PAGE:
Angry voices of defamation erupted from the loudspeaker. Screaming loudly from the audience, the speaker shouted, “We’re not talking, we’re not leaving anything.” “Reverse the black rules.”
For weeks, the atmosphere at the Ghazipur farmers’ protest camp on the outskirts of Delhi was pleasant. But by Friday morning, it had turned cold.
Since November, tens of thousands of Indian farmers have set up camp in the area and along the highways to Delhi, in two other places, saying they will lose their livelihoods. As negotiations between the farmers and the government continued, the police detained them for two months. Left calm But suddenly that changed.
The state government ordered farmers to evacuate the protest site in Ghazipur, and by Thursday night, hundreds of police had landed in the area to clear the riot-hit farmers, and the camp’s water and electricity had been cut off.
But the farmers were not to be moved easily. Their numbers increased and an estimate was made 18,000 tractors Gathered on the border from neighboring states. After a good night’s standing, the police retreated.
“We think the government will file cases against us to intimidate us and create suspicion among the farmers but we will not consider it,” said Roop Lal, a farmer from Faridabad in Haryana, who was arrested in Ghazipur. The camp was set up.
On Thursday night, when they reached the camp from Meerut, a town 50 miles east of Delhi, a 50-year-old farmer, Balwinder Singh, was among them when he heard the news of a crackdown by the police. He said, “The police attacked the dignity of farmers attempt to remove the protesters last night.”
By Friday, tensions and violence had spread to neighboring Sangh’s protest camp, where a mob of 200 people, mostly members of the Hindu nationalist group Hindu Sena, landed on farmers and pelted and tore down protesters. ۔ Their tents are screaming at them to clear the road. Police responded with tears and batons, causing chaos, although the retaliation was largely against farmers.
The farmers’ protest has proved to be the biggest challenge for the ruling Bharatiya Janata Party (BJP) government led by Prime Minister Narendra Modi. Farmers, who make up about 50 per cent of India’s workforce, say the government passed agricultural laws in September without consulting them, endangering their livelihoods and giving them the mercy of large corporations. Please leave.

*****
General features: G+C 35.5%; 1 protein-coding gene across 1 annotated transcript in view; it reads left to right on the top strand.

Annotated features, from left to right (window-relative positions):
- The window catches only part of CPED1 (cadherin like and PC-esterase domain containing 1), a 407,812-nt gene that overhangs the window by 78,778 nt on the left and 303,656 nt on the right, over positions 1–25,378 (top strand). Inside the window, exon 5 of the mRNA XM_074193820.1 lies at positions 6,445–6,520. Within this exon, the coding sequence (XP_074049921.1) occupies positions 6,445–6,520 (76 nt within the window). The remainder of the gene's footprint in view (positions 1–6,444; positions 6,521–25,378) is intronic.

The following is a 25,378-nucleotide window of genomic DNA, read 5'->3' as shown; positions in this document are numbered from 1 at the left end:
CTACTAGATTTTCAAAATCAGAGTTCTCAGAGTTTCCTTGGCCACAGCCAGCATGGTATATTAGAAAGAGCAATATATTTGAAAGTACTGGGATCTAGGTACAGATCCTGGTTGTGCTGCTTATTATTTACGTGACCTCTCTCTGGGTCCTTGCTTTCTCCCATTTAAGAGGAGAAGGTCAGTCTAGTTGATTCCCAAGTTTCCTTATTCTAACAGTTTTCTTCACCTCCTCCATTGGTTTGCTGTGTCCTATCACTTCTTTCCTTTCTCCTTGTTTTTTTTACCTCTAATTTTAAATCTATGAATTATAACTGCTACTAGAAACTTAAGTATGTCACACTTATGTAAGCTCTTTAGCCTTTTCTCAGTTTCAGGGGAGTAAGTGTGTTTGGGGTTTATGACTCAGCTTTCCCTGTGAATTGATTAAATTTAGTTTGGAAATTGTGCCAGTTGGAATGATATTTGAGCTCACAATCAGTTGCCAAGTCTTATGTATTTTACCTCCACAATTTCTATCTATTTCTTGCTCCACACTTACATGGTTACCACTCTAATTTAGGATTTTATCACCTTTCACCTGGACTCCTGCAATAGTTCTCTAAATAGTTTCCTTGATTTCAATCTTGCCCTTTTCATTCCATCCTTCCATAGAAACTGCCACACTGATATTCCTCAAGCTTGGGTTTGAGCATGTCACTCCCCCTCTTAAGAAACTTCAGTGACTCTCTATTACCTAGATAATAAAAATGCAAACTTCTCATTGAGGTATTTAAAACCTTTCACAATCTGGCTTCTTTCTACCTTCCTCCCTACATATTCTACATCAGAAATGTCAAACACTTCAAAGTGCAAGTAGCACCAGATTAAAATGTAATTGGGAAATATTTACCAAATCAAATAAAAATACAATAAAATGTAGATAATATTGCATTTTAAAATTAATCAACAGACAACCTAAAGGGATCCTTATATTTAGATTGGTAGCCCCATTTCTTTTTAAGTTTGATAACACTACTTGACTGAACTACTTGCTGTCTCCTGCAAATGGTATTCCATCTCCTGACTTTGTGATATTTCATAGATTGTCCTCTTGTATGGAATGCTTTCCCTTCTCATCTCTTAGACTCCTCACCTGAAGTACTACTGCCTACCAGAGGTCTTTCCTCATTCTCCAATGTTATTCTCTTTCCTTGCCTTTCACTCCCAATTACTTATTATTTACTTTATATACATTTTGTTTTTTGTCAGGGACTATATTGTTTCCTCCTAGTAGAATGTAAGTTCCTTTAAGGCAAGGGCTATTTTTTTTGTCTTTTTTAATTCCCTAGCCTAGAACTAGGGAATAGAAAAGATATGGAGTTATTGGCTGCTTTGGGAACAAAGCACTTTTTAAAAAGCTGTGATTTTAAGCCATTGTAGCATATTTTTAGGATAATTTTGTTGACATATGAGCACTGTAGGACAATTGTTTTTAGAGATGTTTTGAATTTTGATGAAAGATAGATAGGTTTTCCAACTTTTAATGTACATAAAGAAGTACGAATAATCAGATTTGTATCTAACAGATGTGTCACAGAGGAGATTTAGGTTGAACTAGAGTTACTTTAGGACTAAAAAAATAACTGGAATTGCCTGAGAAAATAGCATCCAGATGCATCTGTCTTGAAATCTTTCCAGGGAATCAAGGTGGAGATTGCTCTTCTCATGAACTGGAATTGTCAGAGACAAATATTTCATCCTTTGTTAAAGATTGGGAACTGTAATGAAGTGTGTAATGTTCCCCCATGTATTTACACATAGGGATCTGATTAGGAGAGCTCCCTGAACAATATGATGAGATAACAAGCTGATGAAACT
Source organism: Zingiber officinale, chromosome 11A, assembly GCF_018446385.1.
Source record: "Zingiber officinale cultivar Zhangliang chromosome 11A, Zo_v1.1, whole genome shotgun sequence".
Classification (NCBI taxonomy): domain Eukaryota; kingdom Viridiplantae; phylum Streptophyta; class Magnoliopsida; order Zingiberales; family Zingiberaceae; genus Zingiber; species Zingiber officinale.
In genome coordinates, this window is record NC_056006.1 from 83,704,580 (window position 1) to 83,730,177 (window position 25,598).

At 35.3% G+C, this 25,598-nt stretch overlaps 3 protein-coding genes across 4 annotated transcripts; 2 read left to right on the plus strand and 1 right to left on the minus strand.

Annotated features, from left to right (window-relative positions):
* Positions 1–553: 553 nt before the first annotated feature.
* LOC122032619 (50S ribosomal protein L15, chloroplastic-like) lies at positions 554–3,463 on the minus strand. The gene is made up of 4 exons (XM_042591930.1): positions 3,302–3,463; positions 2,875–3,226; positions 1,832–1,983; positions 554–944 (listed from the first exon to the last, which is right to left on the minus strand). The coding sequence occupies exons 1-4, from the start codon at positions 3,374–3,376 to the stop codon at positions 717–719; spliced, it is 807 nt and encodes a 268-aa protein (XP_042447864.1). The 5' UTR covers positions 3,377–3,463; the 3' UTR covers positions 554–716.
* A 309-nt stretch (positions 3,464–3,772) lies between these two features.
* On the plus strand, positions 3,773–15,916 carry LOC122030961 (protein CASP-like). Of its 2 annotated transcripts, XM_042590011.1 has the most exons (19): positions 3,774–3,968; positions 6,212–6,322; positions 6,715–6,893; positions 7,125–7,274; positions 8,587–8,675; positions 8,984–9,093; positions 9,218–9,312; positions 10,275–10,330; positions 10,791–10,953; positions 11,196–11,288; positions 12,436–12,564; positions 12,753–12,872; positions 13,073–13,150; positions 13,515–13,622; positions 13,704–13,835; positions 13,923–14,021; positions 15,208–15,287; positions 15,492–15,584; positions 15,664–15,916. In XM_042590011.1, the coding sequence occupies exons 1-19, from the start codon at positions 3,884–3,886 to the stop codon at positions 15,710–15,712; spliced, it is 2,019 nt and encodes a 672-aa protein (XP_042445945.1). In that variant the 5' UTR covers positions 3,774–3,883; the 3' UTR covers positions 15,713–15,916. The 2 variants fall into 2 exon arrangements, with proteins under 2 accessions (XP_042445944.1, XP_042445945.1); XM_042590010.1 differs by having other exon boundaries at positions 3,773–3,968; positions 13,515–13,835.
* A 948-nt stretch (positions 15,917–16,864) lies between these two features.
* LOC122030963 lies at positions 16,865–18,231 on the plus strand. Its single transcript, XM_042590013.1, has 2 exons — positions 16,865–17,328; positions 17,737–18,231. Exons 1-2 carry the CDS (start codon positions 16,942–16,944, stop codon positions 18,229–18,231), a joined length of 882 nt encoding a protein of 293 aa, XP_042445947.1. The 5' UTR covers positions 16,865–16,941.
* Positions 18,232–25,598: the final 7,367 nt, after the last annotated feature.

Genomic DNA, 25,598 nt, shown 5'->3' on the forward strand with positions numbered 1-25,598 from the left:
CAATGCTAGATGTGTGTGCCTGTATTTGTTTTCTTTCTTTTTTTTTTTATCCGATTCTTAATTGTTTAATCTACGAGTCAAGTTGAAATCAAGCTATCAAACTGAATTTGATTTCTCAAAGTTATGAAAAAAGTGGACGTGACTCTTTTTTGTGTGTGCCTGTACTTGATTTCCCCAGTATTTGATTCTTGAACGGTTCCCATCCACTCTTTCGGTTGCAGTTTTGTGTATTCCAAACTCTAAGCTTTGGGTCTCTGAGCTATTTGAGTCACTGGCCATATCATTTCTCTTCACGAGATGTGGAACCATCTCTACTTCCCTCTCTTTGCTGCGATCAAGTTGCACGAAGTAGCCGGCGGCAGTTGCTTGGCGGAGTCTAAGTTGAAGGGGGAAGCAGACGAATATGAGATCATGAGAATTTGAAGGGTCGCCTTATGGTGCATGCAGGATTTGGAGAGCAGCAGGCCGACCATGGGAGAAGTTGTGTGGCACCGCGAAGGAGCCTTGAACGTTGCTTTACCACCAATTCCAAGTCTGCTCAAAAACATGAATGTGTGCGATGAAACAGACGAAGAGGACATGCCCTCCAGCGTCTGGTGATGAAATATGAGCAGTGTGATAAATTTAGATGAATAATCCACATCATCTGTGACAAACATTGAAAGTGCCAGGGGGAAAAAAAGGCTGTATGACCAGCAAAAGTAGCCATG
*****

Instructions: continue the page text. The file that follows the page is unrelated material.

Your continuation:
Farmers, led by powerful unions, will not end the protests until the laws are repealed. Nine rounds of talks with the government have ended.
On Tuesday, India’s Republic Day, tensions began to rise after a farmers’ march in Delhi. Thousands of farmers, including many on tractors and horses, broke through barricades around Delhi and stormed India’s historic Red Fort, prompting police to respond with tears and batons.
One farmer was killed and more than 200 were arrested, many of them under strict anti-terrorism laws. Police reports were also lodged against journalists, activists and opposition politicians on charges of “insurrection” and inciting violence at the Red Fort.
The clashes initially appeared to be to divide the farmers, whose protests have so far been peaceful. Several farmers’ unions condemned the violence and expressed concern that it would turn the country against their goals. Many said the violence was led by rogue figures in the BJP movement.
But when issuing a government order to clean up the Ghazipur camp, which was declared “illegal,” the farmers vowed to uphold the law until it is repealed. In a speech broadcast on news channels on Thursday night, the leader of the farmers’ union, Rakesh Tikit, broke down in tears. “This government will eliminate the farmers, the BJP will come and attack the police,” he said.
Security remained tight around Ghazipur and Sanghu camps on Friday, with police banning people and trucks from carrying water. Anger against the government was strong among the farmers who promised not to keep any amount of power. “In the last two elections, we voted for Modi in power and he promised to improve the lives of farmers, but he betrayed us,” said Sukhi Singh, a landlord from Mohana village in Haryana.
Under Modi, the plight of farmers has worsened and fertilizer and seed prices have risen. The government has yet to pay for crops sold two years ago.
Others expressed solidarity. Kamaljit Gul, president of the Taxi Union, said the protests were about India’s security. “We have come out in support of the farmers,” he said. “If we remain silent now, this country will be paid for by Modi’s corporate friends.”
STAY TUNED WITH US FOR MORE INTERESTING CONTENT ONLY ON DESINEW.XYZ